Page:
White House a high-speed revolving door with 78 percent of 'A-team' positions turned over at least once under Trump

Brookings Institution study says Trump's rate of change surpasses all of his predecessors and the reason could be 'the president himself.'


                            White House a high-speed revolving door with 78 percent of 'A-team' positions turned over at least once under Trump

A new study has found that the top echelons of the Trump administration recorded a turnover in 78 percent of the positions, making the White House a high-speed revolving door.

According to the research conducted by the Brookings Institution, 31 percent of those White House "A-Team" jobs have turned over more than once, NBC News reports.
 
"It's historic, it's unprecedented, it's off the charts," Kathryn Dunn Tenpas, who authored the study, told the outlet. "I've never seen this kind of turnover before."

U.S. President Donald Trump talks with reporters before leaving the White House for the G20 summit on June 26, 2019, in Washington, DC. (Getty Images)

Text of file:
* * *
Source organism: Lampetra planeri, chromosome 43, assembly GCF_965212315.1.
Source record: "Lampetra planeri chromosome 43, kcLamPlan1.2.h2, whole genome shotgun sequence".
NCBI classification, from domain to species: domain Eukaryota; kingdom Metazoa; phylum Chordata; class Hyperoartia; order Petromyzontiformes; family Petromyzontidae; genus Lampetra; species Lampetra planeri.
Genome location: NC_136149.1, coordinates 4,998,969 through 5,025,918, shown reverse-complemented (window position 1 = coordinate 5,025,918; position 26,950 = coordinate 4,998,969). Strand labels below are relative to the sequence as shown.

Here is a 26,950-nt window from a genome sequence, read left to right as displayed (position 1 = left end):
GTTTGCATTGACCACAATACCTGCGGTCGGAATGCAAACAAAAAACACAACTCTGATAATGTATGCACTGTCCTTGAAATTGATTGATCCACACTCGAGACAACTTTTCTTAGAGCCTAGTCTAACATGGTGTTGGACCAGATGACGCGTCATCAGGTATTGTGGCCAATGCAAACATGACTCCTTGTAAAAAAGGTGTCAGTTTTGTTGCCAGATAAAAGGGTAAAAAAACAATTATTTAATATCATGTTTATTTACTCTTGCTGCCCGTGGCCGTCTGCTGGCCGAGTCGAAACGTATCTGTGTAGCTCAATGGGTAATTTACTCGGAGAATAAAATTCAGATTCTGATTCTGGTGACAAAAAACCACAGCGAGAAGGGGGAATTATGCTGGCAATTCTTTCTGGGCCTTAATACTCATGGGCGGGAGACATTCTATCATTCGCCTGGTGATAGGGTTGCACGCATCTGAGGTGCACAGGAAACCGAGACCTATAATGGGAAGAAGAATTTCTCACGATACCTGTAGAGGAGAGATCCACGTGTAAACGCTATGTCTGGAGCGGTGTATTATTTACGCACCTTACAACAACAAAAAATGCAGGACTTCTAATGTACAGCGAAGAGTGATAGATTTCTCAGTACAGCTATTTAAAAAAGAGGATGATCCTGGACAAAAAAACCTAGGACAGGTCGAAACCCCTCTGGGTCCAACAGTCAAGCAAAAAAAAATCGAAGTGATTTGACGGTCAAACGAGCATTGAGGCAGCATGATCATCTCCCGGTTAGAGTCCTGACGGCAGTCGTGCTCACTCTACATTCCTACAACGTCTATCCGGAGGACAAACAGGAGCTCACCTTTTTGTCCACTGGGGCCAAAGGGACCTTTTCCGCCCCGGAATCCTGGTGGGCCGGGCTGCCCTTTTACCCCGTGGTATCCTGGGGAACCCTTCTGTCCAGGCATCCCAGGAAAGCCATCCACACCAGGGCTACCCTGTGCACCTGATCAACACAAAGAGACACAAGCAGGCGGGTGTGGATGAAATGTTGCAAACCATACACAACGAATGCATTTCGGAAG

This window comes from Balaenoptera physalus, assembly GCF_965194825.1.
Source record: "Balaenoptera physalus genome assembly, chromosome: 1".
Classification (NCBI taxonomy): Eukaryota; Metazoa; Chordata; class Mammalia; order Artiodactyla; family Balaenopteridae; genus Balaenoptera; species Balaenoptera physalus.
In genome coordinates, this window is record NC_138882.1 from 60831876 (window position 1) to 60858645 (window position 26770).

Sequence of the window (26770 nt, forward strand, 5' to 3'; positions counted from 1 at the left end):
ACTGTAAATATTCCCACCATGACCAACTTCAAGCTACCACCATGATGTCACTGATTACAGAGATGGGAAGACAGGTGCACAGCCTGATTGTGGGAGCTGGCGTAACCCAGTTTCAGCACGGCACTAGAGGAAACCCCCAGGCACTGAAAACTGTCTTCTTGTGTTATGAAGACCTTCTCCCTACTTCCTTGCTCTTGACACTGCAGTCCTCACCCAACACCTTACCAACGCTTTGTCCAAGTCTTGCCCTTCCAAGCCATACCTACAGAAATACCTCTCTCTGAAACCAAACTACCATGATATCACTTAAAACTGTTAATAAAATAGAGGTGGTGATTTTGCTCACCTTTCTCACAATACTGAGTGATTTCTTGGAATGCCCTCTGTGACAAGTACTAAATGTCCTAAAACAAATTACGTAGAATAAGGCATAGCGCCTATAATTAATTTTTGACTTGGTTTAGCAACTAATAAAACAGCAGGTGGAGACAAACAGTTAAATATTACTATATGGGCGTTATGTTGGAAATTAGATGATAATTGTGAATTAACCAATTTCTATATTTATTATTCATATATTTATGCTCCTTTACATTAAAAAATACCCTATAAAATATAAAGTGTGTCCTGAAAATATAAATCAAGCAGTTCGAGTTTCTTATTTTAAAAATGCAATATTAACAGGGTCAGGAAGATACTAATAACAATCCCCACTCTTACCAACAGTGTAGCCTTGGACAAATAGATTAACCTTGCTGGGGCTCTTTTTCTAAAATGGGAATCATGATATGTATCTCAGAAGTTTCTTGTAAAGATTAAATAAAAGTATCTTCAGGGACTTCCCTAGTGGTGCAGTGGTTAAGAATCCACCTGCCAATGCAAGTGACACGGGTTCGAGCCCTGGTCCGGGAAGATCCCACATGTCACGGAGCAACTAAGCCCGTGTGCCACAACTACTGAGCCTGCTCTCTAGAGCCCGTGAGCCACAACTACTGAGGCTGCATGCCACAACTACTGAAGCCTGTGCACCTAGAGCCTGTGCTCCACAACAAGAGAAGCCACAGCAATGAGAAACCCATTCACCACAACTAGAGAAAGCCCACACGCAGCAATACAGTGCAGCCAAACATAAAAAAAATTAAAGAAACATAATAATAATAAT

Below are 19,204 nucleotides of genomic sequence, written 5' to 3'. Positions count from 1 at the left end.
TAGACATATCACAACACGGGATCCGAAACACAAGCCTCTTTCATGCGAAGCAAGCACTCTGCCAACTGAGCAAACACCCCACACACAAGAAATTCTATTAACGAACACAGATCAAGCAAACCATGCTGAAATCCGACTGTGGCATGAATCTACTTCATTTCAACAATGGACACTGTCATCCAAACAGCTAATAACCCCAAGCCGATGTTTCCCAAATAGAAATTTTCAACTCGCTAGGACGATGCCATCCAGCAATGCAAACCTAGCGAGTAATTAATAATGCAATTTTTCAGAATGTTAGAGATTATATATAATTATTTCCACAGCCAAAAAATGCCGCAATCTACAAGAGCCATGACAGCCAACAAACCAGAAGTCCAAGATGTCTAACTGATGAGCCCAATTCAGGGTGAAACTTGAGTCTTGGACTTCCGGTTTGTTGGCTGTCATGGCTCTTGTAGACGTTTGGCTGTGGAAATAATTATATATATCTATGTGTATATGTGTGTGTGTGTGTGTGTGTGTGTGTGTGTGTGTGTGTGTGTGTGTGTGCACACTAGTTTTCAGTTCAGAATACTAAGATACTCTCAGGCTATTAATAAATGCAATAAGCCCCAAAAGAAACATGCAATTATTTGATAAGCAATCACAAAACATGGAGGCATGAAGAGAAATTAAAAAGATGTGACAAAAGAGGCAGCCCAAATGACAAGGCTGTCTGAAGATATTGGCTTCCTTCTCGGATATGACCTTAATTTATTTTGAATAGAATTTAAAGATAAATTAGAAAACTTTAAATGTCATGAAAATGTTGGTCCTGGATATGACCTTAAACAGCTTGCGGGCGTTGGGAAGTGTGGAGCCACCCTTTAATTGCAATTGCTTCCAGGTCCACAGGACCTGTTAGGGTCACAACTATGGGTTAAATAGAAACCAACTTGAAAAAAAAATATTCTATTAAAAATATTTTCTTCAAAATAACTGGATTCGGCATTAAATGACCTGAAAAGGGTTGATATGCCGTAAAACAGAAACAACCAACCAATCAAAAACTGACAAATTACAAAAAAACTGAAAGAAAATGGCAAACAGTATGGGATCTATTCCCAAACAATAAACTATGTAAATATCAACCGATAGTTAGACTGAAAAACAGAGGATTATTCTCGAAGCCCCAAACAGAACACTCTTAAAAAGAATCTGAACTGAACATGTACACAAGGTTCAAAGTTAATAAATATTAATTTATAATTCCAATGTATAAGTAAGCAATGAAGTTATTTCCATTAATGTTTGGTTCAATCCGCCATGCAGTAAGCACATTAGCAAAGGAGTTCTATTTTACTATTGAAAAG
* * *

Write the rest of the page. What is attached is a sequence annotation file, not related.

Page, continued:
President Donald Trump's rate of change has surpassed "all of his predecessors who served four-year terms" in his first 32 months in office, she said. The study, which focused on the top 65 positions in the Executive Office of the President, including jobs like national security adviser, chief of staff, communications director, press secretary, and director of national intelligence, found that 51 of them have turned over since the former real estate mogul took office.

Furthermore, sixteen of those positions had turned over twice or more, according to the report. Earlier this month, national security adviser John Bolton departed from his role after becoming Trump's third pick for the job.

Republican presidential candidate Donald Trump (L) jokes with retired Gen. Michael Flynn as they speak at a rally at Grand Junction Regional Airport on October 18, 2016, in Grand Junction Colorado. (Getty Images)

Michael Flynn, the president's first national security adviser, was forced to leave after he allegedly lied about contacts with Russia. He is currently awaiting sentencing for lying to the FBI during the controversial Trump Russia probe conducted by Special Counsel Robert Mueller. H.R. McMaster, who succeeded him, left the job soon after so Bolton could take over.

Tenpas has studied White House staffing since the 1990s. According to her, the high rate of change is due to "the president himself." "In all of my studies, I've never seen a chief executive who fires staff more frequently and more publicly than President Trump. It's extraordinary," she commented.

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